1958: Fourth New School Helps District Keep Pace

  • Being right isn’t always what it’s cracked up to be.

    That had to be what school planners were thinking more than six decades ago as they watched Rush-Henrietta’s student population soar beyond all expectations. In 1956, the fledgling district was projected to grow by 1960 from 1,800 students to more than 3,000.

    Just three years later, an incredible 3,400 students were walking our halls. Fortunately, a fourth new school was in the works. Following a March 25, 1958, vote, the land required for the desperately needed building was purchased for $90,000 two months later. The 50-acre plot, which was located on Pinnacle Road, had belonged to Mr. and Mrs. William Gill. Work began on creating Winslow Elementary School, which was designed for 675 students in grades K-6.
    The new school, which cost $1.2 million, was dedicated February 7, 1960, in honor of Dr. Floyd Winslow. A teacher and headmaster in Henrietta long before centralization from 1900 to 1902, Winslow changed career fields and graduated from Cornell University Medical School in 1906. The World War I U.S. Army medic later became a physician and county coroner. Winslow, who was president of the New York State Medical Society, was well-known throughout the region. His family farm was near the corner of East Henrietta and Goodburlet roads.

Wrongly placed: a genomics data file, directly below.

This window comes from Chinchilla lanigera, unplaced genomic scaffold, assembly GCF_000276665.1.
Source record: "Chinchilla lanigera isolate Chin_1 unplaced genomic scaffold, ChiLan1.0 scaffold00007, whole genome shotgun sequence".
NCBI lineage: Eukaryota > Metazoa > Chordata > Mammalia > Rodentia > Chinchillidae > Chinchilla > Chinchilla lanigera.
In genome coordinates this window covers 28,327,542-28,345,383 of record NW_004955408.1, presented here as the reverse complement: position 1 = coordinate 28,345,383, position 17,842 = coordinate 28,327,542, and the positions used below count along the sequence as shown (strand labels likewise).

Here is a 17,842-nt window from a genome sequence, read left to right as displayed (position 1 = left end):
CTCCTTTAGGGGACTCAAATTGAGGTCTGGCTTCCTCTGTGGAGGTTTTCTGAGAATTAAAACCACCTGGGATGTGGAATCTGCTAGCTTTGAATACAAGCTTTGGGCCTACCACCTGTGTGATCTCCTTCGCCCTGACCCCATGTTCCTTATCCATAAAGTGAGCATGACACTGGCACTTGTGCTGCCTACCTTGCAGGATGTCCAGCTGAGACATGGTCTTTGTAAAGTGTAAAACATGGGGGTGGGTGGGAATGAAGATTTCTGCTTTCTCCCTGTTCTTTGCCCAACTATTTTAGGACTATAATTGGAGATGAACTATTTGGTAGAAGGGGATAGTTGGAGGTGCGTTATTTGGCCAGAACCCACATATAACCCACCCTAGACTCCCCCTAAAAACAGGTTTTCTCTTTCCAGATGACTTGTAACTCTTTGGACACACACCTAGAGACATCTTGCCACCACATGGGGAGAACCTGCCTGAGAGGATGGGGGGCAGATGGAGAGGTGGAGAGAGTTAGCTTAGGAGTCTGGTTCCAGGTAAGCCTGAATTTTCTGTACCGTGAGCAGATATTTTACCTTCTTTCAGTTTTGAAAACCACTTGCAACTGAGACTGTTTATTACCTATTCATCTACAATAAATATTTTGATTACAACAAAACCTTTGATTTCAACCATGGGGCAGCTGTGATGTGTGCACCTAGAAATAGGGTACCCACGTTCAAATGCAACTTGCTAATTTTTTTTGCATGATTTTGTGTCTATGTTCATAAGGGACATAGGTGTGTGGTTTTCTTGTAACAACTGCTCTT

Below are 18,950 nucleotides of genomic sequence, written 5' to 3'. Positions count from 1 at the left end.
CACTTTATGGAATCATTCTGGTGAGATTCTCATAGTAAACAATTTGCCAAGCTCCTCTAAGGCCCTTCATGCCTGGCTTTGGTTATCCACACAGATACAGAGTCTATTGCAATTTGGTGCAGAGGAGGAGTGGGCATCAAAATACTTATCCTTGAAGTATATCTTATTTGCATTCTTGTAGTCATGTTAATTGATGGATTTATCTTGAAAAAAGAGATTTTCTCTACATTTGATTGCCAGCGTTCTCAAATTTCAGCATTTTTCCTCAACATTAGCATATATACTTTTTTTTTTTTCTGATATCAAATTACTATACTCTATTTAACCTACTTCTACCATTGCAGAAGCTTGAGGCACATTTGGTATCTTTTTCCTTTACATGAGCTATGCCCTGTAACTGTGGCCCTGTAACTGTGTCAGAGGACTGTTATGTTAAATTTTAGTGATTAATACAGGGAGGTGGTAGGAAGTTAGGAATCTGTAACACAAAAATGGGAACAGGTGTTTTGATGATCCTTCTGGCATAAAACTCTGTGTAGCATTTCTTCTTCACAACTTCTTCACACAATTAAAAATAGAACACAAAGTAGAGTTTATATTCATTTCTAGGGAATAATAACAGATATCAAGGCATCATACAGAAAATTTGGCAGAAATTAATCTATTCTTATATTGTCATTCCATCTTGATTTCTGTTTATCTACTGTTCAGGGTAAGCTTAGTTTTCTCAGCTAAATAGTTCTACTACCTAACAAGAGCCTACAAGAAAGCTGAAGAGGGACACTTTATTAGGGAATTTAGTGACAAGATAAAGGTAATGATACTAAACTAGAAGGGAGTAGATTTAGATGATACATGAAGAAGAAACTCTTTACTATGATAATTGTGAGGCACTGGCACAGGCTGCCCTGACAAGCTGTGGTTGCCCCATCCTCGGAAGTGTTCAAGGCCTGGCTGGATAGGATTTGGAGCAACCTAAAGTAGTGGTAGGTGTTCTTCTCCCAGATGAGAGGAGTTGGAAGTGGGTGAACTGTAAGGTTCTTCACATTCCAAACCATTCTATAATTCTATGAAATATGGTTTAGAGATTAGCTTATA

Construction on the new school began in 1958, the same year Dr. Winslow died. The building was dedicated during a ceremony held February 7, 1960. As part of the festivities, Winslow’s granddaughter, Sally Winslow, and fellow fifth-grader, Alan Plutzik, helped to fill a time capsule placed behind the cornerstone. Despite the chilly weather conditions, 500 people attended the special event to celebrate the community’s newest building.

    Monroe County Judge Clarence J. Henry, a friend of Winslow’s, extolled his virtues during the gathering. “It is truly fitting that this school was named in memory of Dr. Winslow,” Judge Henry said, according to a first-hand account from the Democrat and Chronicle. “He was a dedicated man of the highest integrity and loyalty.”

    In a February 19, 1958, story written about Winslow’s death, the newspaper described him as “one of the city’s most colorful and best known figures in medicine.”

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